Leaders in our state government have demonstrated the will and the courage to stop the increase of these threats to our health, despite the protests from a couple of marginal Democrats like Wartman and Doll.

"After careful and extended study and serious deliberation, this is the right decision for the health and well-being of the people of Kansas. kathleen-sebelius.jpgI commend Secretary Bremby and his staff for their efforts in what has been an extremely complex process.

"As Governor, I am encouraged by this decision, because protecting the people of Kansas - in every corner of our state - has always mattered more to me than anything else.

"Kansas utility companies, including Sunflower Electric, have done a great job providing reliable energy to Kansans. What has become clear, however, is that Kansas must take advantage of renewable energy and conservation as we progress through this century.

"These additional coal plants would have moved us in the wrong direction and far exceed the critical power needs for Kansas homes and businesses. In fact, eighty-five percent of the power proposed to be generated would be sold to customers, not in Kansas but in states like Colorado and Texas. These coal plants would have produced 11 million additional tons of carbon every year - 550 million tons of carbon over the lifetime of the project. Why should Kansans get one hundred percent of the pollution and threats to our health while only getting 15 percent of the energy? While there are some innovative technologies proposed as companions to these coal plants, none will significantly diminish the carbon impact of two new coal plants in our state.

"We will continue to work aggressively for jobs and economic opportunities for western Kansas. We are committed to achieving growth but we must make smart choices about the future. This project was sited in western Kansas but its impact was not confined to one part of our state; it's a decision that affects our entire state and nation. It is critical that our efforts with energy production protect the safety and security of Kansans while pursuing economic opportunities, wherever they may be. This is a decision about all of us - today - and into the future." (Gov. Kathleen Sebelius, Oct. 18, 2007)

The Centers for Disease Control and Prevention has recognized the need for public health agencies to take the lead on educating the public about the health impacts of climate change and has adopted priority health actions to prepare for, respond to and manage the associated health risks of climate change.

In the past, air permits, which are required before construction of combustion facilities, have been denied over emissions such as sulfur dioxide, nitrogen oxides and mercury. Now, carbon dioxide is also an air pollutant - not just because Bremby or Sebelius said so - but because the Supreme Court has also recently said it's so.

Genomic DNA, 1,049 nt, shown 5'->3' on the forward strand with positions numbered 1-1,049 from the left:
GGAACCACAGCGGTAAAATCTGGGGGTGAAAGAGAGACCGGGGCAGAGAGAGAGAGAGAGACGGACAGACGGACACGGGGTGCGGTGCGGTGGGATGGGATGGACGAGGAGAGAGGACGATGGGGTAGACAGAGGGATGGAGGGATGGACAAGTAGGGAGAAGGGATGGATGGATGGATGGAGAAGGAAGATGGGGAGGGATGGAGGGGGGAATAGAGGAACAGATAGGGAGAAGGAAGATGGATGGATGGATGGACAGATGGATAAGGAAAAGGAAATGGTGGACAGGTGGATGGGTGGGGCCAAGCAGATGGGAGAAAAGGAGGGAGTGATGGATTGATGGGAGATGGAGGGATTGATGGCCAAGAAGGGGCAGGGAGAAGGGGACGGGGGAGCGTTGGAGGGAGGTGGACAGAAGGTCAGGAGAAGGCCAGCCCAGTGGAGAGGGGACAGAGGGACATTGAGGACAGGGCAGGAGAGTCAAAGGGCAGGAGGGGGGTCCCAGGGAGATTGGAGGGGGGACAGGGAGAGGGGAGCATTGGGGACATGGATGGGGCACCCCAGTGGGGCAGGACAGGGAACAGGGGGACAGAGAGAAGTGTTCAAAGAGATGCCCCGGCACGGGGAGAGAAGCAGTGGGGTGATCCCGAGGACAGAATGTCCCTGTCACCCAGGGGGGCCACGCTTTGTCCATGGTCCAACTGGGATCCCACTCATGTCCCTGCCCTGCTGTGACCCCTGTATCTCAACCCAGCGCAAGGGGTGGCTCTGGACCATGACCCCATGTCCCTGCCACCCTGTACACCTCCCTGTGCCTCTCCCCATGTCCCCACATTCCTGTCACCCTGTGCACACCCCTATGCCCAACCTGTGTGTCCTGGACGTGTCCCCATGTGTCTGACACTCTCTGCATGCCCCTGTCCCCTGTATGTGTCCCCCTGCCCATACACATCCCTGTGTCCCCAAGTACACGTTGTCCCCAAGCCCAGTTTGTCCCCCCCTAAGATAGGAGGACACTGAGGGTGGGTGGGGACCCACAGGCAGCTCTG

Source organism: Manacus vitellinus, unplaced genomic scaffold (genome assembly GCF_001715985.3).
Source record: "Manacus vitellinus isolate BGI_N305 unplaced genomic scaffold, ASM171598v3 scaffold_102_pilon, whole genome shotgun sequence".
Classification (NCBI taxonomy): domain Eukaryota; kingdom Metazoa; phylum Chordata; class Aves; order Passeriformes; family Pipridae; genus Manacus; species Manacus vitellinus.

The U.S. Supreme Court ruled in April that carbon dioxide was a pollutant regulated by the federal Clean Air Act. In its ruling, our nation's highest court found EPA's refusal to regulate CO2 had caused both "actual" and "imminent" harm to Massachusetts, primarily in the
form of rising sea levels on the coast. The court's majority also noted that "harms associated with climate change are serious and well recognized."

In a move that surprised court observers, the U.S. Supreme Court moved decisively to protect the environment last year, in stark contrast to policies promoted by the Bush administration. These rulings could have a profound impact on global warming, air quality, our natural resources and quality of life.

Of four key rulings, Massachusetts vs. U.S. Environmental Protection Agency (EPA) was the most significant. In a 5-4 decision, the court held that EPA has the authority to regulate greenhouse gas emissions under the federal Clean Air Act and that it abused its discretion by refusing to do so. (Richard M. Frank, executive director of the California Center for Environmental Law & Policy, U.C. Berkeley School of Law)

The first state to follow that Supreme Court's ruling with state administrative policy,

Kansas Dept. of Health and Environment became the first government agency in the United States to cite carbon dioxide emissions as the reason for rejecting an air permit for a proposed coal-fired electricity generating plant...

Kansas, long a conservative Republican stronghold, is not generally considered to be on the leading edge of environmental causes. (Washington Post)

Kansas state officials have taken into account the Supreme Court ruling, the directive from EPA, the science regarding CO2 emissions and other factors. They believe their decision will stand up to appeal, even though ex-presidential candidate, Brownback, believes otherwise:

U.S. Sen. Sam Brownback, who recently dropped out of the GOP presidential race, said denial of the permit for construction of the coal-fueled units in Finney County ran counter to the interests of Kansans. He also proclaimed the decision "does not have statutory authority."

However, Bremby said he relied upon a state law - KSA 65-3012 - authorizing him to deny or modify an air-quality permit to protect the health of persons or the environment. He also cited a recent U.S. Supreme Court ruling that carbon dioxide met the definition of an air pollutant under the Clean Air Act. The state's air quality act has a similar definition of what constitutes pollution, he said. (Topeka Capital-Journal)